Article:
Single mom Cassandra Brooks comes from a long line of “diviners”, or water dowsers, and her father has taught her the secrets of the craft. Some folks say she’s a witch, and she has always felt like an outsider. One day while searching for a source of water on an about-to-be-developed farm, she comes upon the body of a young girl hanging by the neck from a tree. Horrified and saddened, she contacts the police, but when she leads them to the site, the body has disappeared. The Diviner’s Tale is the story of her reaction to that incident, which prompts her to question her sanity and her place in the world. What is reality and what is a figment of the mind?

Cassandra’s is a spooky sort of tale, a slowly simmering eeriness pervading it all. Like the mythological Cassandra, from time to time she sees visions, and some of them come true. She tells of her experiences in her own words, sometimes straightforwardly and other times, poetically and metaphorically. The language in this book is thoughtful, beautiful and affecting. Perhaps Cassandra thinks too much, complicating things beyond their significance. But as a character, she is engaging, intelligent and courageous, and if she’s profoundly unsure of herself, she nevertheless faces problems head on. The Diviner’s Tale also has its suspenseful segments, built around three different crimes that took place in three different decades. While it becomes clear who the middle malefactor is, the nature of his crimes, as well as the the identities of the first and third, require more delving into the details of the story itself. In the process, her most significant relationships must change.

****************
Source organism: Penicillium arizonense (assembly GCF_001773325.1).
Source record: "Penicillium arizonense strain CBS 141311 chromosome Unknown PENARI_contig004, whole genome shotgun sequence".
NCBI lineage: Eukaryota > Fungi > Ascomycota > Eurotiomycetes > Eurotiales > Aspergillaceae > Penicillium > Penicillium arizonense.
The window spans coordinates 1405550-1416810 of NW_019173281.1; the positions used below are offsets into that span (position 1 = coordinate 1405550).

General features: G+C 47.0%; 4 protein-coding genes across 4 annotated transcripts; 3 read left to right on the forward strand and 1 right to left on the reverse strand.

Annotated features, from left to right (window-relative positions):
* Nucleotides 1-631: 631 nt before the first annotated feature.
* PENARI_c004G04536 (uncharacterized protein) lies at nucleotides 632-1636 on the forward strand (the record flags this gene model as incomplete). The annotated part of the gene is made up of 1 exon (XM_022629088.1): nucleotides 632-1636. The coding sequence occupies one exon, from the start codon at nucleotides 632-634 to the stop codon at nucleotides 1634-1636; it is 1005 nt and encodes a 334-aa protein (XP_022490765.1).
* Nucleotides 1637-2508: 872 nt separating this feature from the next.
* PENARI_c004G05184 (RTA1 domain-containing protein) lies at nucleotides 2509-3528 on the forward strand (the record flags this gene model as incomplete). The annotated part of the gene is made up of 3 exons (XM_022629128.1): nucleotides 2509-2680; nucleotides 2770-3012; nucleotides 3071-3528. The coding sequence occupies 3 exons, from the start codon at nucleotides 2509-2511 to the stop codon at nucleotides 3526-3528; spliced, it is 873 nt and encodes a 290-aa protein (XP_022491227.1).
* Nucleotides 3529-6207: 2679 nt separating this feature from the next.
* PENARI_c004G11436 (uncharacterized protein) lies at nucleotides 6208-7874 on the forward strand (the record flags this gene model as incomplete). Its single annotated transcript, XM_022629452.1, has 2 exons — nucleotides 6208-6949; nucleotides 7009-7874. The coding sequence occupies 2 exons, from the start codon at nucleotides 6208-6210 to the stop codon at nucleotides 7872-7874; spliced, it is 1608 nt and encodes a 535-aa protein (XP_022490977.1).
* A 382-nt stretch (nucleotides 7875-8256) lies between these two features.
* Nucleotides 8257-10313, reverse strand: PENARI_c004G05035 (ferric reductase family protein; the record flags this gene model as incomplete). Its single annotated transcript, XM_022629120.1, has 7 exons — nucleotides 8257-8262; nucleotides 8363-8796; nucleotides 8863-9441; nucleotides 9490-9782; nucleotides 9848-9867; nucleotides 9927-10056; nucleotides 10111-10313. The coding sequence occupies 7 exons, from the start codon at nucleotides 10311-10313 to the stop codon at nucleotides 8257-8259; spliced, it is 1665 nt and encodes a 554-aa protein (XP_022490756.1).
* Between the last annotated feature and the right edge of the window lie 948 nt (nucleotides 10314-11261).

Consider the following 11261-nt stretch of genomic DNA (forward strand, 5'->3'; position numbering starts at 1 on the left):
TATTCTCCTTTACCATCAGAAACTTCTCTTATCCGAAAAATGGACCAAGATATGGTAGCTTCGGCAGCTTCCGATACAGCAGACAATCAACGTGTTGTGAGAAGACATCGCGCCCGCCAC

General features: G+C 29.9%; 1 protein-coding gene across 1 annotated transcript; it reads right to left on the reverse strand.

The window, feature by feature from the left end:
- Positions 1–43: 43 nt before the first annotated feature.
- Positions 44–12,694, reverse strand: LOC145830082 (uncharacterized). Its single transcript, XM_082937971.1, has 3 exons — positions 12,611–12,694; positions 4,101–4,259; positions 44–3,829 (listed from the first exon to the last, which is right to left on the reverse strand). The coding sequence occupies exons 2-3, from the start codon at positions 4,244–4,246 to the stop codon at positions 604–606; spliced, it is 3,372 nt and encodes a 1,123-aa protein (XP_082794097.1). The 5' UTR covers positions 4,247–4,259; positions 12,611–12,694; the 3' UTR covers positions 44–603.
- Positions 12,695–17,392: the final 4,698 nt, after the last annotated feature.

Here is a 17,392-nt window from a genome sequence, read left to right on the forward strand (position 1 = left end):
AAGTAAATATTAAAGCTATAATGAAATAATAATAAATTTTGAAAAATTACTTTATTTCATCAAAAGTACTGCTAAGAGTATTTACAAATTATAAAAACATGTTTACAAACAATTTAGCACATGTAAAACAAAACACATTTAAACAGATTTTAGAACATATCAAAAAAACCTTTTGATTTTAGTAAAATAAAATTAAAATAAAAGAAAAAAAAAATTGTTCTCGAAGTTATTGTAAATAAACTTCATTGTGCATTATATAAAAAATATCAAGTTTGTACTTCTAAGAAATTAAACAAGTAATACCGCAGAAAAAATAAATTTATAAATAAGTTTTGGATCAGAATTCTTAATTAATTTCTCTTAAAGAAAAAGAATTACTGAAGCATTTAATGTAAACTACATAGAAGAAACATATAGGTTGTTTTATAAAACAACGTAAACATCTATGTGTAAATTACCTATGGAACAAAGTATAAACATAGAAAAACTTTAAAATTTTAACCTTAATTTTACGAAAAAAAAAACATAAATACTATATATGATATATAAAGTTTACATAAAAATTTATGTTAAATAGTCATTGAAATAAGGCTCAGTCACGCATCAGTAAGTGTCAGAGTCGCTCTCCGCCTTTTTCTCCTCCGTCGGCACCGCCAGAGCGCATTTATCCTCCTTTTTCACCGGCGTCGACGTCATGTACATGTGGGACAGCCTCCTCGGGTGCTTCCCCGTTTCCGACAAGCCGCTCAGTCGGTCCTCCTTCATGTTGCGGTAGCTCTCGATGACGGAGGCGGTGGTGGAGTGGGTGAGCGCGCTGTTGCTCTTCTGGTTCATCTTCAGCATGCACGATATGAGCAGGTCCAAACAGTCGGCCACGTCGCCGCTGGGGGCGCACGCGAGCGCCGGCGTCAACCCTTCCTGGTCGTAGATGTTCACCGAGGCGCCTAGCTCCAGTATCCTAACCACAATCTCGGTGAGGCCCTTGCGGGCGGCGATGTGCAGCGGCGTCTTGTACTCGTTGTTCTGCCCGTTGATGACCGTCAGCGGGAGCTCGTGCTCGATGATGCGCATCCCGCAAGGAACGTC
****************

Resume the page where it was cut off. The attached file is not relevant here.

As Cassandra herself concludes, “All we had ever been were stories, and saying ourselves, unveiling our stories, was the best, the only, chance at divining ourselves.”

View all my reviews

Buttolph Williams House and The Witch of Blackbird Pond

One look at the Buttolph-Williams house is enough to transport the imaginative viewer straight back to America’s earliest century. Built in 1711, this first period building is typically medieval-English in style, with its massive posts and beams, its overhangs and finials, and its small leaded paned windows. It represents the most authentic restoration of a 17th century style dwelling in the CT River Valley, and contains a lovely collection of early furniture, kitchenware, and ceramics.

Few people are aware, however, that the Buttolph-Williams House was a source of inspiration, and the partial setting, for the Newbery Medal-winning book The Witch of Blackbird Pond, by Elizabeth George Speare. This fictional classic is based upon the story of Kit Tyler, an orphaned adolescent girl forced by necessity to live with her uncle’s family in Connecticut, who becomes involved in a case of suspected witchcraft when she befriends Hannah Tupper, a local woman who does not conform to Puritan standards of the day. Author Speare witnessed the restoration of the Buttolph Williams house in the 1950′s, and learned at the same time about the witchcraft trials and executions that took place in Wethersfield in the 1660′s, a full three decades before Salem.